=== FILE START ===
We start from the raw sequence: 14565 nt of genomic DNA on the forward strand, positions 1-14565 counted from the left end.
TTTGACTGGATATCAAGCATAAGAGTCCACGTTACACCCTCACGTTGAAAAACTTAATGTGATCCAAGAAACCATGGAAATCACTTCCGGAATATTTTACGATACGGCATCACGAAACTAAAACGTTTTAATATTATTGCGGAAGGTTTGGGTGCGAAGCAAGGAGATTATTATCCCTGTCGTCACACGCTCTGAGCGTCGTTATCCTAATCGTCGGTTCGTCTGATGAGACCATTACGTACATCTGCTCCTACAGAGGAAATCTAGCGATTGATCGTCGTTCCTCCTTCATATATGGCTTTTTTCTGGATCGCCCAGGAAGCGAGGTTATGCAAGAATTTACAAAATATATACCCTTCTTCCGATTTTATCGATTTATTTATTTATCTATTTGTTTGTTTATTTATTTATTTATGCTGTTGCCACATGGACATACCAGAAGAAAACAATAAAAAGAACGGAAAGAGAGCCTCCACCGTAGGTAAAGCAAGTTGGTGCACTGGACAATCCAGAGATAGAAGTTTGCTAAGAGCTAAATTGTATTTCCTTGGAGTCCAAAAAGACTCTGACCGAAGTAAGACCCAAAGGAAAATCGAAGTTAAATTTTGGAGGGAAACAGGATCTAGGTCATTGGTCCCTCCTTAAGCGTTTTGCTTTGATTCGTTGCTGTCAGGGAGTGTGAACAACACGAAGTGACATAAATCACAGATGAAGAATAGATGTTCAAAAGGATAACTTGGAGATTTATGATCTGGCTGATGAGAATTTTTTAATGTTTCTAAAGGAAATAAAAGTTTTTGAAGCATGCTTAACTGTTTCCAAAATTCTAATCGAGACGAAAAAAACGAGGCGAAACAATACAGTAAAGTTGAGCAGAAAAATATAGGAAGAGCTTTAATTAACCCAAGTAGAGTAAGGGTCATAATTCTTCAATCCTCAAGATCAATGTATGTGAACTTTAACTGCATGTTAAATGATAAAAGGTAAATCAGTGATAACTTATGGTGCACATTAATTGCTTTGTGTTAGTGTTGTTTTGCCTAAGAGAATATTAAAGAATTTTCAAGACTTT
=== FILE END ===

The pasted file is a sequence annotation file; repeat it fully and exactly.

We start from the raw sequence: 14565 nt of genomic DNA on the forward strand, positions 1-14565 counted from the left end.
TTTGACTGGATATCAAGCATAAGAGTCCACGTTACACCCTCACGTTGAAAAACTTAATGTGATCCAAGAAACCATGGAAATCACTTCCGGAATATTTTACGATACGGCATCACGAAACTAAAACGTTTTAATATTATTGCGGAAGGTTTGGGTGCGAAGCAAGGAGATTATTATCCCTGTCGTCACACGCTCTGAGCGTCGTTATCCTAATCGTCGGTTCGTCTGATGAGACCATTACGTACATCTGCTCCTACAGAGGAAATCTAGCGATTGATCGTCGTTCCTCCTTCATATATGGCTTTTTTCTGGATCGCCCAGGAAGCGAGGTTATGCAAGAATTTACAAAATATATACCCTTCTTCCGATTTTATCGATTTATTTATTTATCTATTTGTTTGTTTATTTATTTATTTATGCTGTTGCCACATGGACATACCAGAAGAAAACAATAAAAAGAACGGAAAGAGAGCCTCCACCGTAGGTAAAGCAAGTTGGTGCACTGGACAATCCAGAGATAGAAGTTTGCTAAGAGCTAAATTGTATTTCCTTGGAGTCCAAAAAGACTCTGACCGAAGTAAGACCCAAAGGAAAATCGAAGTTAAATTTTGGAGGGAAACAGGATCTAGGTCATTGGTCCCTCCTTAAGCGTTTTGCTTTGATTCGTTGCTGTCAGGGAGTGTGAACAACACGAAGTGACATAAATCACAGATGAAGAATAGATGTTCAAAAGGATAACTTGGAGATTTATGATCTGGCTGATGAGAATTTTTTAATGTTTCTAAAGGAAATAAAAGTTTTTGAAGCATGCTTAACTGTTTCCAAAATTCTAATCGAGACGAAAAAAACGAGGCGAAACAATACAGTAAAGTTGAGCAGAAAAATATAGGAAGAGCTTTAATTAACCCAAGTAGAGTAAGGGTCATAATTCTTCAATCCTCAAGATCAATGTATGTGAACTTTAACTGCATGTTAAATGATAAAAGGTAAATCAGTGATAACTTATGGTGCACATTAATTGCTTTGTGTTAGTGTTGTTTTGCCTAAGAGAATATTAAAGAATTTTCAAGACTTT